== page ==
What is it? An anime brawler with a cast of famous characters
Expect to pay $60/£50
Developer Spike Chunsoft
Publisher Bandai Namco Entertainment
Reviewed on i5-7300, 8GB RAM, GTX 1050
Link Official site
Jump Force lifts from the 50 year history of Shonen Jump magazine, a publication that has been the home of some genuinely legendary manga series: Fist of the North Star, JoJo’s Bizarre Adventure, Naruto and bloody Dragon Ball. These are all stories that revolve around their protagonists getting in fights, so you’d think Jump Force would be an easy win. A Smash Bros-esque big brawl featuring all its most important icons should be easy to recommend, but unfortunately it won't leave devotees of any series jumping for joy.
Jump Force is sort of a fighting game. It’s a 3v3 arena brawler based around a simplistic, button mashing combat system. You repeatedly hit the light attack or heavy attack buttons to string together some impressive looking strikes, which you can guard against or dodge. A guarding opponent is open to a throw, or you can charge up a heavy strike by holding the button to perform a guard break. Special moves are tied to a meter you gain through combat or by charging it yourself, which leaves you vulnerable. There’s no execution barrier, here: all the special moves are performed by button presses and although that is fantastic for accessibility, it has an unwanted side effect. It’s all a bit boring.
Not every game has to be Tekken 7, of course, but this means every character feels almost identical to play. They each have their own unique animations and special moves, but you’re triggering them in exactly the same way, no matter which characters you’ve picked. The basic attacks and special moves feel disconnected from one another, too. Trying traditional fighting game techniques like ending a combo of hits with a special move rarely works and there’s no real reason to not just see a chain of strikes through to the end once you’ve landed that initial one.
Although these flashing lights and sounds are authentic enough to entertain fans of the source material for a while, these canned animations eventually outstay their welcome. It’s a touch of what we call the ‘Mortal Kombats’. The over the top ‘Awakening’ moves are awesome the first time you see them (who doesn’t like a good old fashioned Spirit Bomb, eh?), but by the tenth time, I was done with them.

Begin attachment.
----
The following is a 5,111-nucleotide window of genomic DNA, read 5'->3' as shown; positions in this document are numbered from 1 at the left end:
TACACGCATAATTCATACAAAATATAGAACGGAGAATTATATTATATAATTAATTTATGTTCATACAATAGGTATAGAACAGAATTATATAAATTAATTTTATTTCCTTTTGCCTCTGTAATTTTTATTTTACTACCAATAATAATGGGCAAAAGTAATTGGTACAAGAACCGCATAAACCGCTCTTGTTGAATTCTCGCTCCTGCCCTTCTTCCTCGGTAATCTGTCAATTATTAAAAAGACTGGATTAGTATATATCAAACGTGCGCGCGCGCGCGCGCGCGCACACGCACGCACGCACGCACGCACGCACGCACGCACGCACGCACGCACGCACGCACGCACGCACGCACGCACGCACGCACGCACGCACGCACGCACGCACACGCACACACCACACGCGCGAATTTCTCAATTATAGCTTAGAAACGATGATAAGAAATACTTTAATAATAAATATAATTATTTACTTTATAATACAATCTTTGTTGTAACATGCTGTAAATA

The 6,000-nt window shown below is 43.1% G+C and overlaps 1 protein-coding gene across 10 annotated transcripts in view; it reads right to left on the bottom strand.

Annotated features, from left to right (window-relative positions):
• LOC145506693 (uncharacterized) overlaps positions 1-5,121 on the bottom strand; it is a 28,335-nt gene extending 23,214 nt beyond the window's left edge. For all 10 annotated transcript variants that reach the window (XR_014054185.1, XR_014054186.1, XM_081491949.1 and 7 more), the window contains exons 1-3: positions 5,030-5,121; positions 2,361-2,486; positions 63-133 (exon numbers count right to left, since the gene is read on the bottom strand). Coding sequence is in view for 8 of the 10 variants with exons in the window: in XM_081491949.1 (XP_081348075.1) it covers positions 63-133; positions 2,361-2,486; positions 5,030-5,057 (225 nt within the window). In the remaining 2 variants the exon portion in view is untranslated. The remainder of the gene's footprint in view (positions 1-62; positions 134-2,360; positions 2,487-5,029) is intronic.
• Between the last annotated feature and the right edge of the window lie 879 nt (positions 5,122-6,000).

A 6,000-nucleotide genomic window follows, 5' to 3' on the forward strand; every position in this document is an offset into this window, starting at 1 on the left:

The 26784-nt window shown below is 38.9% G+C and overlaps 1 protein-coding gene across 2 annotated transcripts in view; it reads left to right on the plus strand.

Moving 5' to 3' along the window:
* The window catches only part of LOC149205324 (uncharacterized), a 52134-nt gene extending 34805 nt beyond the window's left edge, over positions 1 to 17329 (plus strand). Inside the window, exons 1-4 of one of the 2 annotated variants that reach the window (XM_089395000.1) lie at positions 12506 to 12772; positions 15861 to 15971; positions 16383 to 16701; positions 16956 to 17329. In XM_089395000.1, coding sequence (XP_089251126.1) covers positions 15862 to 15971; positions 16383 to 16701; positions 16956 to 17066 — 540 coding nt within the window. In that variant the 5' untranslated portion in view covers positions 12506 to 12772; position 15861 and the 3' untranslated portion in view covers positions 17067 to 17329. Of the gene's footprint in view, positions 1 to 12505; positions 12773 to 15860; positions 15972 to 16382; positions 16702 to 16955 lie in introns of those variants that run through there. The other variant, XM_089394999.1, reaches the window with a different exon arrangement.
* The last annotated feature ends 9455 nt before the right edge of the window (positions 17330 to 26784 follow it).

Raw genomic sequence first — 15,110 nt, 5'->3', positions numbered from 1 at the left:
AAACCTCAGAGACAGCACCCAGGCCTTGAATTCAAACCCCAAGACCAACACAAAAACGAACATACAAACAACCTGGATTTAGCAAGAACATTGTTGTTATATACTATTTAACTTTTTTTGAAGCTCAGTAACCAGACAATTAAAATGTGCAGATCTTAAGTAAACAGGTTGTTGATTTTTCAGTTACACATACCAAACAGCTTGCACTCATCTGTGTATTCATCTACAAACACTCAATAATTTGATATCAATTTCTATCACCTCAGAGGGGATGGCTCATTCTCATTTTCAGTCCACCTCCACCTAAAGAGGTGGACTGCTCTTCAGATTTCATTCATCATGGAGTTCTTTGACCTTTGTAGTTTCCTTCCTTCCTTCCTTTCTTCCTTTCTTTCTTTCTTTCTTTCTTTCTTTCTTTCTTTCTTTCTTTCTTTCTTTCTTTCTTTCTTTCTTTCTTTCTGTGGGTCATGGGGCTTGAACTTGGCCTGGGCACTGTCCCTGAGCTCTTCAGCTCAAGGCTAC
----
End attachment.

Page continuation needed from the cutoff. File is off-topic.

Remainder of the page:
The story is a bit of a means to an end: a typical world-ending crisis has come about as a hackneyed reason to put all of these characters together in one place. You create a silent avatar who is killed during an attack on New York City by an enemy force called ‘Venoms’ and are brought back as a Shonen Jump hero, all super strength, energy blasts and air dashes—as well as ridiculous haircuts, should you wish.
You join one of three teams, headed up by Goku, Luffy or Naruto and take on missions that either progress their storyline or generic ones that net you experience points, or other unlockables like costumes. Experience points increase health and damage output, and you can buy new special abilities, one use items to help you in battle and skills that give you perks like attack buffs, debuff spells and elemental resistance. You can also buy pieces of cosmetic gear for your avatar, and there’s some nice deep cut references within these unlockables that dedicated Shonen Jump fans are going to appreciate.
The characters themselves, as iconic as their source material may be, are a mixed bag. Not just in terms of character variety but their actual character models. A far cry from the astonishing-looking and brilliantly authentic Dragon Ball FighterZ, Goku here looks like a bad action figure. In cutscenes, their movement is stilted and awkward, with some unintentionally hilarious moments, like characters sliding across the screen and conversations taking place without even the slightest bit of facial animation.
Outside of the admittedly impressive awakening attacks, the way they move during combat isn’t much better, again lacking a tightness of control you’d want in a fighting game. This is such a missed opportunity—many of these characters have made the jump from the printed page to beloved animated series and here, they’re these strange, soulless avatars. It’s not all bad, as the various worlds these characters hail from are represented by some excellent arenas, as well as a handful of ‘real world’ ones thrown in for good measure.
The camera gets lost in amongst the action from time to time, making for some confusing situations. Enemy AI isn’t particularly challenging, only really causing issues when they’re levelled to the point of being able to withstand and dish out substantial damage to you, rather than having them attempt to trick and outplay you.
Online, Jump Force is functional, allowing for ranked and casual battles against others, unlocking titles and currency for you to spend on items in the singleplayer game. Unfortunately, battling another human being doesn't make the combat any more interesting, instead highlighting how limited and simple it is. It's like a match against an AI opponent who might actually block and try to use some semblance of strategic play against you, but that's about it.
Jump Force finds itself in a weird place. It offers a line-up of cult characters in a genre known for attracting a hardcore following and yet, doesn’t truly deliver on the promise of the concept to either player type in a satisfying manner.